Scientific Safety Information on Progesterone (California Proposition 65)
|California Proposition 65 (Prop 65) and Progesterone Cream Warnings||Darrell Miller||02/17/06|
February 17, 2006 06:29 PM
Author: Darrell Miller (email@example.com)
Subject: California Proposition 65 (Prop 65) and Progesterone Cream Warnings
Scientific Safety Information on Progesterone
California Proposition 65 (Prop 65) and Progesterone Cream Warnings Amy Kosowski, M.S., LDN
Prop 65: What is it?
Proposition 65, the Safe Drinking Water and Toxic Enforcement Act of 1986 , was enacted as a ballot initiative in the state of California in November of 1986. The Proposition was intended by its authors to protect California citizens and the State's drinking water sources from chemicals known to cause cancer, birth defects or other reproductive harm, and to inform citizens about exposures to such chemicals 1.
Proposition 65 requires the Governor to publish, at least annually, a list of chemicals “known to the state to cause cancer or reproductive toxicity .” Progesterone, as well as other human hormones, appear on this list 1. Set forth below is the information that formed the bases for the addition of progesterone to the Prop 65 list by the California Office of Environmental Health Hazard Assessment (“OEHHA”).
Prop 65 and Progesterone - Perspective
In August of 2004, OEHHA published a document stating the rationale for the addition of Progesterone to the Prop 65 list 2. This document is a review of human, animal, and in vitro studies that used progesterone, synthetic progestins, and other progestagens (progesterone-like compounds). Experimental data from the use of all of these compounds were mixed together, along with data from studies using other steroid hormone derivatives (mainly synthetic estrogens) and many different methods of administration.
Although this review covered the existing scientific literature on progesterone and its many derivative compounds, there are many problems with the type of data analysis that was employed.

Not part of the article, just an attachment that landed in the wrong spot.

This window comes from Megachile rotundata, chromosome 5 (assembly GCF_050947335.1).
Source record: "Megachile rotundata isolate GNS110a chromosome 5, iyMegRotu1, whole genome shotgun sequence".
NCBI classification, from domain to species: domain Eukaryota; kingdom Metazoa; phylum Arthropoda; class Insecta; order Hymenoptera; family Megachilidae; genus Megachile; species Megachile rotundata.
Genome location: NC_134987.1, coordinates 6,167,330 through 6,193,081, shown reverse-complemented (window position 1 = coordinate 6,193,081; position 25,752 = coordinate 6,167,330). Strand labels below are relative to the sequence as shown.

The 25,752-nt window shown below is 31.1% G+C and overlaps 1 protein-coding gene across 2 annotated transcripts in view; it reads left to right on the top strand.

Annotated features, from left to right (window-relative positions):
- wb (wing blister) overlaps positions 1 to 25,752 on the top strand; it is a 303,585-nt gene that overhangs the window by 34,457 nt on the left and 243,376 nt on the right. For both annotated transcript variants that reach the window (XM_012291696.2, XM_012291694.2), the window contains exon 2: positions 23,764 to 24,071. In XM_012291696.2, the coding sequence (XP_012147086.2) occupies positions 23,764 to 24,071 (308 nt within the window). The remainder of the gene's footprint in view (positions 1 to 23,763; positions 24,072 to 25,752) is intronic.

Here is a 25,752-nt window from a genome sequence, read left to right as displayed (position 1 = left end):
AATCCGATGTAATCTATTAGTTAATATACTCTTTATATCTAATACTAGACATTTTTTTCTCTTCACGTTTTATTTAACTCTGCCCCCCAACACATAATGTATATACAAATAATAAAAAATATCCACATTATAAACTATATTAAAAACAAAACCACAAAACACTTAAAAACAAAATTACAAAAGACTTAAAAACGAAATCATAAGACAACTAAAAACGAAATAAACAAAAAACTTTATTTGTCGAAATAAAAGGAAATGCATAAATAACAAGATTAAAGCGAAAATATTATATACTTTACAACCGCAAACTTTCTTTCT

First, progesterone is endogenous to humans and necessary for bone and reproductive health while progestins and other synthetic progestagens are not. Progestins and progestagens are similar in molecular structure to progesterone, but when they bind to progesterone receptors, their effects are usually much stronger and more likely to cause abnormal physiologic responses 3, 4. Furthermore, the majority of the studies concerning the health effects of these progesterone derivatives involved combinations with synthetic estrogens 2-4.
There were very few studies mentioned in the 2004 document that used exclusively bio-identical progesterone (the kind found normally produced by humans as well as that used in progesterone creams), and those studies that did were at supra-physiologic doses (very high). The doses of progesterone ranged from 10-1000 times the dose usually recommended by manufacturers of progesterone creams 2, although in a few cases, the doses were closer to the recommended dosages.
The route of administration of progesterone is also at issue. All of the studies cited in the OEHHA document used either oral, injected, or suppository forms of hormones; none was conducted using transdermal creams. This is an important consideration because hormones absorbed through the skin are metabolized differently than hormones that are administered via other routes 5, 6.
Putting it Together
While the OEHHA Prop 65 reference document on progesterone 2 is a broad survey of the published scientific literature examining the potential effects of the pharmaceutical use of progesterone and its synthetic derivatives, it is not clear at all that these effects would be seen with the use of low-dose progesterone creams.
The OEHHA Prop 65 progesterone document evaluates a broad range of information regarding progesterone and synthetic materials that are not natural progesterone. The conclusion reached was not challenged, and it is on that basis that progesterone creams now carry the Prop 65 warning.
1 California OEHHA Web Site: //www.oehha.ca.gov/prop65/p65faq.html .
2 Reproductive and Cancer Hazard Assessment Section, Office of Environmental Health Hazard Assessment, California Environmental Protection Agency (2004) Evidence on the developmental and Reproductive Toxicity of Progesterone.
3 Campagnoli C, Abba C, Ambroggio S, Peris C (2005) Pregnancy, progesterone and progestin in relation to breast cancer risk. J Steroid Biochem Mol Biol 97(5):441-450.
4 Campagnoli C , Clavel-Chapelon F , Kaaks R , Peris C , Berrino F (2005) Progestins and progesterone in hormone replacement therapy and the risk of breast cancer. Steroid Biochem Mol Biol 2005 96(2):95-108.
5 de Lignieres B, Dennerstein L, Backstrom T (1995) Influence of route of administration on progesterone metabolism. Maturitas 21:251-257.
6 Gompel A, et al. (2000) Progestins were also proapoptotic in normal as well as in hormone-dependent breast cancer cells. Steroids 65(10-11):593-598.
7 Bu SZ ( 1997) Progesterone induces apoptosis and up-regulation of p53 expression in human ovarian carcinoma cell lines. Cancer 79(10):1944-50.